>> Tuesday, October 20, 2009
In his book No Plot? No Problem!, Chris Baty has a section devoted to creating what he calls the Magna Cartas.
Basically, you compile two lists: things you like in novels, and things you don't like. While writing the novel, keep these lists handy. His theory is that when you like something as a reader, you are likely to enjoy writing about it. And if you don't like something, chances are trying to write about it will turn out a chore.
What, to you, makes a good novel?
It’s an excruciatingly broad question, but give it a shot. And feel free to be as vague or nerdily detailed as you like; this list can include anything from ultra-shot chapters to ribald sex scenes to massive infusions of ill-tempered elves.
(pg 85, "No Plot? No Problem!" by Chris Baty)
It doesn't have to be an exhaustive list--and you don't have to finish it all in one setting. [Also, don't worry if you don't have time to do this before NaNo. It's not strictly NaNoWriMo related, and like all tools, it's optional. ;)] You can always add to it later, revise it, etc. If you're short on time, or aren't sure this will work, jot down half a dozen things off the top of your head for a start.
Do you like zombie/ghoul romance, or is your thing more along the lines of airplanes that evolve into spaceships and voyage out into the depths of the universe?
Add whatever you like. You don't have to show the list to anyone if you don't want. (It can be your own, your precious...) Just have it available when you start writing.
Stuck in chapter 4? Look at the list. Maybe you indicated you like high speed car chases through narrow streets, and your characters are already downtown and being pursued by a motorcycle gang. Why not make the getaway scene a car chase?
It could be a technique or device as well. Do you like reading second person scenes in between chapters that show you the bad guy without revealing who it is? Why not try that technique in your novel?
If you're fond of heavy symbolism, there are probably many areas you could slip in imagery and metaphors and parallels and whatever else you want to squeeze in there.
This list can be helpful for plotting as well as actual writing. (If you like car chases, maybe you already planned to include the madcap race through the metropolis sewers on hoverbikes.)
You may not realize you like certain aspects or techniques of writing (as a reader) until you start listing them--or maybe "high speed chases" jars your memory and you realize you also like reading about underwater mazes. Hey, a high speed chase through an underwater maze might just make the perfect plot point in your novel.
(I've noticed I can read something, a novel or story, and I may react right away as a reader--emotional or lack thereof gut reaction to something--and it's not until I start writing down what I thought about it do I realize what I liked and disliked, and why. In a way, lists are like this. They help distill and sort out all the mushed up and packed-in things--likes and dislikes and weird tics--you accumulate while reading and writing.)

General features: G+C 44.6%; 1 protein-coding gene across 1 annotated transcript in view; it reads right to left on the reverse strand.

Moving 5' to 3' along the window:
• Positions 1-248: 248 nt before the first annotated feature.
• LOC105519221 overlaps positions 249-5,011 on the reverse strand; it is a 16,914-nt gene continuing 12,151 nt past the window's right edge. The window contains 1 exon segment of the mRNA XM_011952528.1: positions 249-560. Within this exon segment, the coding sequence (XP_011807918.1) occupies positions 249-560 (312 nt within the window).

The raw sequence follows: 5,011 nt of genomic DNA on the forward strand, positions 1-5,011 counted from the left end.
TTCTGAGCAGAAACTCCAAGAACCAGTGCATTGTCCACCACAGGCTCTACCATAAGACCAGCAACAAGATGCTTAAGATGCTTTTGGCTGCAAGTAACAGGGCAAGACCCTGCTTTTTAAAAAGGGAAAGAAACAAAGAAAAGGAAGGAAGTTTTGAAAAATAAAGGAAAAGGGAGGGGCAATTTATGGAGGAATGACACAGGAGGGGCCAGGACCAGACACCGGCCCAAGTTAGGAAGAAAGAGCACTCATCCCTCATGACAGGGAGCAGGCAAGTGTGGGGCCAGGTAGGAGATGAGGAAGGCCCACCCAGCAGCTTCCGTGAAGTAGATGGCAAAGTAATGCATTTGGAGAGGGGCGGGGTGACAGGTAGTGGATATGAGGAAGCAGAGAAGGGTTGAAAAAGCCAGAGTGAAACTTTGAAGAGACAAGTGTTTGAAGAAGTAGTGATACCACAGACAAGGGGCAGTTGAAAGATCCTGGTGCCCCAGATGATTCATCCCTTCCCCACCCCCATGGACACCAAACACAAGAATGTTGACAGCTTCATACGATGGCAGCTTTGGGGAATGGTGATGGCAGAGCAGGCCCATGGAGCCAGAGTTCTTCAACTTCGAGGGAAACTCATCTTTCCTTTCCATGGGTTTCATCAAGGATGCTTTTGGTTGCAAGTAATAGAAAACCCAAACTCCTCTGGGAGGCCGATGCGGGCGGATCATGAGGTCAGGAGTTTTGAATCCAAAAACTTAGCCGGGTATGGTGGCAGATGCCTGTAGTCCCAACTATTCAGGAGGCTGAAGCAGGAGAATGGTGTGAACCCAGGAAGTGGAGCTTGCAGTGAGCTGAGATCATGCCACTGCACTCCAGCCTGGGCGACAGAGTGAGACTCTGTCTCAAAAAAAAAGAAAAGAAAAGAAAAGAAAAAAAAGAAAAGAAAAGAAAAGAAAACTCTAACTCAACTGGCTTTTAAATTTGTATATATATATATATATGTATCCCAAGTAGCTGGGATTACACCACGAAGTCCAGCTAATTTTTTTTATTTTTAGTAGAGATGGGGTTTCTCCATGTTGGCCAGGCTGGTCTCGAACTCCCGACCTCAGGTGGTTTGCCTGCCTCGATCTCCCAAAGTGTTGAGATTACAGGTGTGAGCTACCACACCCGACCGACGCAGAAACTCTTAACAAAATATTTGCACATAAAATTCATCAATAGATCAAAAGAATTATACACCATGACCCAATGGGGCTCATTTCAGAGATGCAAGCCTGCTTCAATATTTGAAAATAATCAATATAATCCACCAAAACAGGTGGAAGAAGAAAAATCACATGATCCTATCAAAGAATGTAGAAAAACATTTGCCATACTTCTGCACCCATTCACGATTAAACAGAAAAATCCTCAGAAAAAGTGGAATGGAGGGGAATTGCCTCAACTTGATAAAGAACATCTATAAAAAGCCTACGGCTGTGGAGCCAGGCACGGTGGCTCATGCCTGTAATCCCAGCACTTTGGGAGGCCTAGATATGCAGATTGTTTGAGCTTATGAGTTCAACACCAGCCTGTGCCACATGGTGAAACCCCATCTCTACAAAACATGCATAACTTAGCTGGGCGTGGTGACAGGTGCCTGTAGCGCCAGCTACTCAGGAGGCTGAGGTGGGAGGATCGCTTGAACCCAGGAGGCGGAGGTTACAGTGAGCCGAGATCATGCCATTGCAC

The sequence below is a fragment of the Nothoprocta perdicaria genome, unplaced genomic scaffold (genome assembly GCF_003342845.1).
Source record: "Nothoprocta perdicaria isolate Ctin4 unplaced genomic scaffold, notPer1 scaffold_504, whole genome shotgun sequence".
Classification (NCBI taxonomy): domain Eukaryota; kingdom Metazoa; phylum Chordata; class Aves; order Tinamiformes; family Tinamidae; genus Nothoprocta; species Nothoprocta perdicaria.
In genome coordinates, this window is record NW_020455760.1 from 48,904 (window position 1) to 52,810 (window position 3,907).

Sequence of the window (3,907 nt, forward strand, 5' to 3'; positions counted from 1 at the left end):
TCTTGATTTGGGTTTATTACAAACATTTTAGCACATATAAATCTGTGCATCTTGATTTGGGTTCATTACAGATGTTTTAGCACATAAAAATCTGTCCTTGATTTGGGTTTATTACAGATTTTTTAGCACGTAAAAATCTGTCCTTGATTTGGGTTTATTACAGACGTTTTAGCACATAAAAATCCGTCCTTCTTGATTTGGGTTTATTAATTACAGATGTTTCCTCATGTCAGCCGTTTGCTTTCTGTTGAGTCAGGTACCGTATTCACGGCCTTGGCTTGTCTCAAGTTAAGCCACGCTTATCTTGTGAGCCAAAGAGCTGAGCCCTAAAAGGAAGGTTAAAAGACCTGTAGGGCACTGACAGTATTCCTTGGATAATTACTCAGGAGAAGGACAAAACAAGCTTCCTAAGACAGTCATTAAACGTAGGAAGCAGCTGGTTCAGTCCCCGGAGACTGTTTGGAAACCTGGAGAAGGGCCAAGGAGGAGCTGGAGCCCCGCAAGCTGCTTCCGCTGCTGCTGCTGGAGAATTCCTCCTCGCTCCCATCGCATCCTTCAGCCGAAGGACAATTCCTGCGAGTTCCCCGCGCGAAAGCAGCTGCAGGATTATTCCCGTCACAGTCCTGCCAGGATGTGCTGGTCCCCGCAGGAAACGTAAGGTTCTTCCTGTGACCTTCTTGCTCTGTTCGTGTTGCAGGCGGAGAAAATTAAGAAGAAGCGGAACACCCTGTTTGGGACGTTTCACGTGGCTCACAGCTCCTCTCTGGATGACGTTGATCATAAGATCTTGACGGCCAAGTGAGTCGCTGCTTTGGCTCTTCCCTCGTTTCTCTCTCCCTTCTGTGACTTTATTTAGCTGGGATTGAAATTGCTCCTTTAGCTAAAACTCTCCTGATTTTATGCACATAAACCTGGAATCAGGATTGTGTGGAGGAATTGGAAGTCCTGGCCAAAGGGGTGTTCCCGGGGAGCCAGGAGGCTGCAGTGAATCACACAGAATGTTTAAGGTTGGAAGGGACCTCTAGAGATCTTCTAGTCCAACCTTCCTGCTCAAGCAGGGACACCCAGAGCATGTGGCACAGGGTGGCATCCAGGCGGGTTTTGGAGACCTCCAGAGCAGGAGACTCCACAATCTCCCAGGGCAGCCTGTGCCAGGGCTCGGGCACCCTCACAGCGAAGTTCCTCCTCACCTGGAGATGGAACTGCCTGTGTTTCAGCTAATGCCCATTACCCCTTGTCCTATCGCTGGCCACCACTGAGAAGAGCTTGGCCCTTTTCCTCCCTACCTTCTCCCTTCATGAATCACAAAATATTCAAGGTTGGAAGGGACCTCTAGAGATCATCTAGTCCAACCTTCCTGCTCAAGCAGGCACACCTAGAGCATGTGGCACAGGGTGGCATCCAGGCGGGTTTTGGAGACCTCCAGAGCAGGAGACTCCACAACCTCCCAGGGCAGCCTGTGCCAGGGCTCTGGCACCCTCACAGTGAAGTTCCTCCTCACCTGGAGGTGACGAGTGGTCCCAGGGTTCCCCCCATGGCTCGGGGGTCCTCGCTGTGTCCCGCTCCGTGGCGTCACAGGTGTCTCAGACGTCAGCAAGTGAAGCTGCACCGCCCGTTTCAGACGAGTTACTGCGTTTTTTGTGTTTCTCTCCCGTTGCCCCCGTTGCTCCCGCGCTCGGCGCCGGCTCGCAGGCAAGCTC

Another quote from Baty:
…the things that you appreciate as a reader are also things you’ll likely excel at as a writer. These bits of language, color, and technique, for whatever reason, make sense to your creative brain.
(pg 86, "No Plot? No Problem!" by Chris Baty)
Sometimes you just need a written list to jog your brain when you're in the middle of a mad write-a-thon like NaNoWriMo.
You can't expect yourself to remember everything you've ever liked as a reader while cranking out words. (Much of it may become instinctual as you mature as a writer. Or you have a massive intellect and really do remember it all. Some of need lists still. ;))
On a similar note, Lianna Brooks did a post on lists of shiny that's equally helpful (mirrored as well by Inky). What does your "list of shiny" include? If you like bright colored explosions, why not blow up a paint factory? Maybe that's why the car chase is necessary--getting away from the scene of the explosion before the authorities arrive.
Remember, too, that lists can always be changed. Peoples' tastes can change over time. Don't be afraid to modify your list later--it's not set in stone (unless you go out and get concrete slabs to chisel you list into). And it also doesn't dictate what you must include in a novel. It's not a list of commandments.
It's just a tool (one of many) to help you. How you use it and what you use it for are always up to you.
Have you made your own "Magna Carta" about what you like? What are some of the things included in it? Do you find this tool/idea helpful, or is it a waste of time for you?
Feel free to share your thoughts.